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I've written a .net 4.0 framework app (in VB.net). It's a simple thing really, basically just a screensaver with a few bells and whistles.

It DOES use the webclient functions of .net to make queries to various sites on the internet, however.

But it IS NOT a web application. It doesn't run under ASP, or, as far as I can tell, have ANYTHING to do with ASP.net.

However, when I run it on a machine with Comodo Firewall installed, I get warning popups from Comodo indicating that

1) the program is trying to access the internet (this is a good thing, no problem here).

but

2) That the program is trying to create registry keys like: hklm\system\controlset001\services\asp.net_4.0.30319\names{somelonghexvalue}

Now, I've always followed the rule that basically the only things that muck around in HKLM are installers, but here this app is trying to do something in there. And it's coming from the .net framework, my app isn't requesting any key at all from the registry.

I'm guessing that it's something that the framework has been given permission to do, even if the current user would not have rights to create keys in HKLM (since I get no errors, even when the app runs under credentials with very few rights).

So, my question is, anyone run into this before, or have any idea as to why the framework would be creating ASP.Net reg keys when running a standard EXE that doesn't have anything to do with ASP.net?

I did turn up this question, ASP.NET 4 registry changes but the asker in that case was actually dealing with ASP.net applications. In this case, I'm not.

--EDIT-- Added the code used to perform the HTTP Get, for Clara

Dim request As HttpWebRequest = DirectCast(WebRequest.Create(requestUri), HttpWebRequest)
Dim resultPage As String = String.Empty
Using httpWebResponse As HttpWebResponse = DirectCast(request.GetResponse(), HttpWebResponse)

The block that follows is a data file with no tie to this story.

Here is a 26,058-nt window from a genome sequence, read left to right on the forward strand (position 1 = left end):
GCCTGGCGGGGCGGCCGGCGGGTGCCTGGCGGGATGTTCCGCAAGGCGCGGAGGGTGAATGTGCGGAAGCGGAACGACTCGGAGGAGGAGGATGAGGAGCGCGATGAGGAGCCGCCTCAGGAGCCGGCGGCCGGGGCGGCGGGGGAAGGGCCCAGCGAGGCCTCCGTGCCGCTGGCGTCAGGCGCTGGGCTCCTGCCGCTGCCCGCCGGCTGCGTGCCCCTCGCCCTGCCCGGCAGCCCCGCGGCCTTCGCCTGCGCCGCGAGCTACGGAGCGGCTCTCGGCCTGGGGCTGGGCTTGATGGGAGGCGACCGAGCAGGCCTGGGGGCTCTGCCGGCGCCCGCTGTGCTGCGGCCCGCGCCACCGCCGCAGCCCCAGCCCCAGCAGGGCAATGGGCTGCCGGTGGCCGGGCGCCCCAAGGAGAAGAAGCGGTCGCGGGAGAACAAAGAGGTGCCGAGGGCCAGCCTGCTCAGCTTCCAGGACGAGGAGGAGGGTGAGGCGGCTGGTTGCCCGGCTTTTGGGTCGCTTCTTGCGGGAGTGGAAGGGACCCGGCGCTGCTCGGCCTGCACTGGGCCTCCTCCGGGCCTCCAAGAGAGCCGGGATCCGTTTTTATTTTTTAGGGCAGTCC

Using responseStream As Stream = httpWebResponse.GetResponseStream()
        Using reader As New StreamReader(responseStream)
            resultPage = reader.ReadToEnd()
        End Using
    End Using
End Using
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2  
I'm not buying yet. controlset001 is a backup of the last known good value of ControlSet. The one that the OS can use when a boot fails. Writing to it would be a Really Bad Idea, bad enough to mistrust your tools. –  Hans Passant May 6 '12 at 1:03
    
That's what surprised me about it. But Comodo firewall is flagging it as suspicious behavior and says it's coming from my application. The app itself is basically just a screensaver that monitors any Media player that's currently running, and if it finds one, queries a few image search engines to pull an assortment of images related to the current track. Nothing particularly peculiar there. Just HTTP Get requests. –  drventure May 7 '12 at 2:53
    
I think it may be down to how those HTTP Get requests are coded - any chance of showing us the code? There are elements of the framework that can be used in forms apps that use reg keys as if they were ASP.NET –  Clara Onager Aug 6 '12 at 9:52
    
Sure, but there's nothing particularly peculiar about it (at least not that I can see). Since it's tough to put code in comments, I'll update the question above... –  drventure Aug 7 '12 at 13:43
1  
Just to add some more info. controlset001 isn't necessarily a backup. CurrentControlSet is an alternating symbolic link to either ControlSet001 or ControlSet002. So sometimes ControlSet002 is the backup and CurrentControlSet is a pointer to ControlSet001 and sometimes it the opposite is true and CurrentControlSet points to ControlSet002. –  jColeson Sep 12 '12 at 14:30

1 Answer 1

up vote 1 down vote accepted

It's updating the ASP.NET performance counters for some reason, although I'm not sure why.

That registry key stores the named pipe name for ASP.NET:

Pipe names. One per each running worker process. See “What happens at runtime?”. This sub-key appears only on the 32 bit versioned keys.

...

During runtime, whenever a web application is run and the worker process starts, it loads webengine.dll (or webengine4.dll in .Net 4.0). This library, among other many things, will initialize the performance counters local storage in the process. It will also create a named pipe to which clients will be able to connect and read the counters data from. The name of the pipe is stored in the HKLM\SYSTEM\CurrentControlSet\services\ASP.NET_x.x.xxxxx\Names registry key, so clients can find it.

The processing of the named pipe is asynchronous. The library uses an IO completion thread from the CLR, which wakes up every time

References:

ASP.NET Internals - Performance counters implementation details

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Interesting. Still not sure why this particular app would be cause the framework to want to monitor ASP named pipes, but that does appear to be what's going on. Much appreciated. –  drventure Sep 12 '12 at 0:48
    
I'd have to profile it to know for sure, but I'd suspect that HttpWebRequest is calling an internal system.web function that initializes the counters. –  jColeson Sep 12 '12 at 14:27

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